Fran Dunphy's squad that season was one of the best he ever had on 33rd Street, led by Ugonna Onyekwe and Andy Toole. The big contingent of Penn fans that traveled north honestly believed the Quakers were good enough to upset the Cowboys, and set up an encounter that could have come out of a science lab.

We all know that that at its best, Fran Dunphy's offense is a joy to watch; and we all know that that at its best, Jim Boeheim's 2-3 zone defense is a nightmare to score against.

But in addition to Toole and Onyekwe, Dunphy had two key cogs to a potential zone-busting machine in guards Jeff Schiffner and Tim Begley. They were good enough to hit shots from long range that could cause the Orange some trouble.

Of course, that matchup never happened. Oklahoma State throttled Penn's backcourt en route to a 77-63 win. Onyekwe scored 30 points in his final college game, but he simply had no help.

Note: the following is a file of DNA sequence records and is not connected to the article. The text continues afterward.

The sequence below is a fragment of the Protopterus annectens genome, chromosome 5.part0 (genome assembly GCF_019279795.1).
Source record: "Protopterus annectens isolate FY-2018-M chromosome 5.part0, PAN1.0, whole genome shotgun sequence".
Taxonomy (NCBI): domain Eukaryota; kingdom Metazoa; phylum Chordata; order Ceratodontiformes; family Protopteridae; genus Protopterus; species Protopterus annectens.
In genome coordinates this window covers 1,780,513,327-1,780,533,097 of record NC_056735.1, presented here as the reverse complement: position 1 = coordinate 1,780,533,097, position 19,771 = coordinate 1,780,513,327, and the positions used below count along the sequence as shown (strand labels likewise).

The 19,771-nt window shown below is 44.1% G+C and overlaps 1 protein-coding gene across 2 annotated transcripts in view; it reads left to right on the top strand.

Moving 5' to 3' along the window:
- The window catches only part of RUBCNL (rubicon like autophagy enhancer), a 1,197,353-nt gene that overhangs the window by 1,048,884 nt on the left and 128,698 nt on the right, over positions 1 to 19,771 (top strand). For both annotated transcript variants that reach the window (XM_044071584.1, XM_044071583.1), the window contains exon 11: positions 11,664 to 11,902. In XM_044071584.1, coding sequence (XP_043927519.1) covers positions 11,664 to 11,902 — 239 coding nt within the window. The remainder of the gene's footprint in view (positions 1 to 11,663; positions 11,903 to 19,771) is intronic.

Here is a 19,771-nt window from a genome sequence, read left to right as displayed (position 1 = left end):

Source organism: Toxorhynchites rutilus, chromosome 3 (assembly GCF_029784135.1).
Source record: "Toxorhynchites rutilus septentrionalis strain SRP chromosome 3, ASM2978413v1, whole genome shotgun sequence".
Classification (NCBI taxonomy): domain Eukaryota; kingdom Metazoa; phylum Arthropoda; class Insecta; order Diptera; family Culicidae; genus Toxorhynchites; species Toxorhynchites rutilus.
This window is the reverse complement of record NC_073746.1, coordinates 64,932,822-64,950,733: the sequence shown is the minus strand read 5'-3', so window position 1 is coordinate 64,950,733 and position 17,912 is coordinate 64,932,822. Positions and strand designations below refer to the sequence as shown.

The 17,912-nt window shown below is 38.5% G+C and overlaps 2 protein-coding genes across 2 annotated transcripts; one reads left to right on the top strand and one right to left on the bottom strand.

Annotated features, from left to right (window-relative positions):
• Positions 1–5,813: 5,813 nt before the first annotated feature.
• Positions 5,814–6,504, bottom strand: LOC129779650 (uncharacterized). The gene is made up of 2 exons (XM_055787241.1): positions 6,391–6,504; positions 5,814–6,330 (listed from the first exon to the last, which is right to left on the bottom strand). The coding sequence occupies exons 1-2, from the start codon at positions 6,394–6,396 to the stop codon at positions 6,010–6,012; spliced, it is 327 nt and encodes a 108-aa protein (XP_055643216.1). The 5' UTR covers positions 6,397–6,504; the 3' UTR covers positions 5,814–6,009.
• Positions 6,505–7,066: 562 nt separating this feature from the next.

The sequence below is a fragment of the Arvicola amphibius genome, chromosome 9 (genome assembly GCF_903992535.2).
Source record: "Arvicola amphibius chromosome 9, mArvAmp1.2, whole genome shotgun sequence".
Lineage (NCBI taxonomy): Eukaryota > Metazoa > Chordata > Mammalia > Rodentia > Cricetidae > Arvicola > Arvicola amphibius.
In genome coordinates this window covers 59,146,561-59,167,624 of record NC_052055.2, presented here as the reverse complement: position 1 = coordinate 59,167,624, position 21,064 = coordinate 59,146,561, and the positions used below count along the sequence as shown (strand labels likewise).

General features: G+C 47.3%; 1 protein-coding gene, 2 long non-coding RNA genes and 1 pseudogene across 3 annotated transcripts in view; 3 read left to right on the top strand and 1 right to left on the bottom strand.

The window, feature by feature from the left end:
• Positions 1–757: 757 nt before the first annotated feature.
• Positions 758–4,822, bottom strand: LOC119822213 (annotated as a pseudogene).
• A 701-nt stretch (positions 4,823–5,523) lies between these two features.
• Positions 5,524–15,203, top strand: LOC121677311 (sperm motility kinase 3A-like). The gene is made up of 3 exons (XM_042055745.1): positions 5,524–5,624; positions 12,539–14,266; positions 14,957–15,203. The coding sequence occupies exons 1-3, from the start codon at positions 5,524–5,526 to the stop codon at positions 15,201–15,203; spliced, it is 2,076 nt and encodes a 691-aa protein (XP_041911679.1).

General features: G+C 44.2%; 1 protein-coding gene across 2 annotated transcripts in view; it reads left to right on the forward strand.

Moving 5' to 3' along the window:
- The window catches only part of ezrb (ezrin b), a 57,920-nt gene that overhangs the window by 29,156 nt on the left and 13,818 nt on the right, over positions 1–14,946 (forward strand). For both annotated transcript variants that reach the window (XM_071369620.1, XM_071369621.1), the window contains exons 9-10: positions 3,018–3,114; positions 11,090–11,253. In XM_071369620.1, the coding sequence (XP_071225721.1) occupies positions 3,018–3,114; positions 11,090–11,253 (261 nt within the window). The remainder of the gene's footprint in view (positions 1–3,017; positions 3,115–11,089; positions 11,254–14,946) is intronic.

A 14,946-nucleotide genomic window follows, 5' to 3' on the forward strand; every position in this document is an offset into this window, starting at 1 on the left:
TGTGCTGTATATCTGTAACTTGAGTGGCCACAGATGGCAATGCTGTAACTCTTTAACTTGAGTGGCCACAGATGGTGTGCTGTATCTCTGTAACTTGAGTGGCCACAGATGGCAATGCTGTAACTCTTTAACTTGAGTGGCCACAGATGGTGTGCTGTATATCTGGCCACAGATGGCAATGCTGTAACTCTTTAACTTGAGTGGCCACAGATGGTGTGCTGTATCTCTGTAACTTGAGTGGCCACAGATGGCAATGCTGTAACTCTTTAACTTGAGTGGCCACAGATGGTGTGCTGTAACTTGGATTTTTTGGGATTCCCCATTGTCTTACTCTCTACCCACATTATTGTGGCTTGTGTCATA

It would be nearly a decade before two of college basketball's best tacticians finally shook hands on a hardwood floor. This past Saturday, Fran Dunphy and Jim Boeheim finally coached against each other for the first time.

Lo and behold, Dunphy came out on top. Although Temple nearly threw the game away with some prevent-style offensive sets in the final minutes, the Owls got the win in just the way I had hoped to see.

Especially in the second half, Dunphy's offense routinely found holes in Syracuse's defense, and created a lot of good looks. Whether with Anthony Lee inside or Khalif Wyatt and Rahlir Hollis-Jefferson outside, Temple moved the ball very well.